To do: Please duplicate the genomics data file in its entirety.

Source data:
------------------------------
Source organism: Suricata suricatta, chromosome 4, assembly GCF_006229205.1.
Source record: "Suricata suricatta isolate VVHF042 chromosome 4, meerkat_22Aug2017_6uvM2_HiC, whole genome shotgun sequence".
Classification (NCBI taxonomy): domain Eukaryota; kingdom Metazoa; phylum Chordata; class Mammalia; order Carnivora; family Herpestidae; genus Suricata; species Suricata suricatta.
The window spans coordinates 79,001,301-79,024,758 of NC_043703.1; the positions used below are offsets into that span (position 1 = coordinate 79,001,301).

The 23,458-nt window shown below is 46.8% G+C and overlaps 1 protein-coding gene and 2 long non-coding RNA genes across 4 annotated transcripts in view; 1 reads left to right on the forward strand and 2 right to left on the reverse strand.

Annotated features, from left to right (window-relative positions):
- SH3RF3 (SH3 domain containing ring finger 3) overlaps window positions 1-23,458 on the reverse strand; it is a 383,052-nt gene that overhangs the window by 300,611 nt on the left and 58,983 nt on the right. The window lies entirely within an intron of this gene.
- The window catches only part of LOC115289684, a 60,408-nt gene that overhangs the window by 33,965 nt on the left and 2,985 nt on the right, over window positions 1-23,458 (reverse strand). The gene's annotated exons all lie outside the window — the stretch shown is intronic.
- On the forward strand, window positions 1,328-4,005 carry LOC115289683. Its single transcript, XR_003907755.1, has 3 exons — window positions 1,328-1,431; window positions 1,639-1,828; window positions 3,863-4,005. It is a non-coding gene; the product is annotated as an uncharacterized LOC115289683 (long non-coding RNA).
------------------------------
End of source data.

Source organism: Suricata suricatta, chromosome 4, assembly GCF_006229205.1.
Source record: "Suricata suricatta isolate VVHF042 chromosome 4, meerkat_22Aug2017_6uvM2_HiC, whole genome shotgun sequence".
Classification (NCBI taxonomy): domain Eukaryota; kingdom Metazoa; phylum Chordata; class Mammalia; order Carnivora; family Herpestidae; genus Suricata; species Suricata suricatta.
The window spans coordinates 79,001,301-79,024,758 of NC_043703.1; the positions used below are offsets into that span (position 1 = coordinate 79,001,301).

The 23,458-nt window shown below is 46.8% G+C and overlaps 1 protein-coding gene and 2 long non-coding RNA genes across 4 annotated transcripts in view; 1 reads left to right on the forward strand and 2 right to left on the reverse strand.

Annotated features, from left to right (window-relative positions):
- SH3RF3 (SH3 domain containing ring finger 3) overlaps window positions 1-23,458 on the reverse strand; it is a 383,052-nt gene that overhangs the window by 300,611 nt on the left and 58,983 nt on the right. The window lies entirely within an intron of this gene.
- The window catches only part of LOC115289684, a 60,408-nt gene that overhangs the window by 33,965 nt on the left and 2,985 nt on the right, over window positions 1-23,458 (reverse strand). The gene's annotated exons all lie outside the window — the stretch shown is intronic.
- On the forward strand, window positions 1,328-4,005 carry LOC115289683. Its single transcript, XR_003907755.1, has 3 exons — window positions 1,328-1,431; window positions 1,639-1,828; window positions 3,863-4,005. It is a non-coding gene; the product is annotated as an uncharacterized LOC115289683 (long non-coding RNA).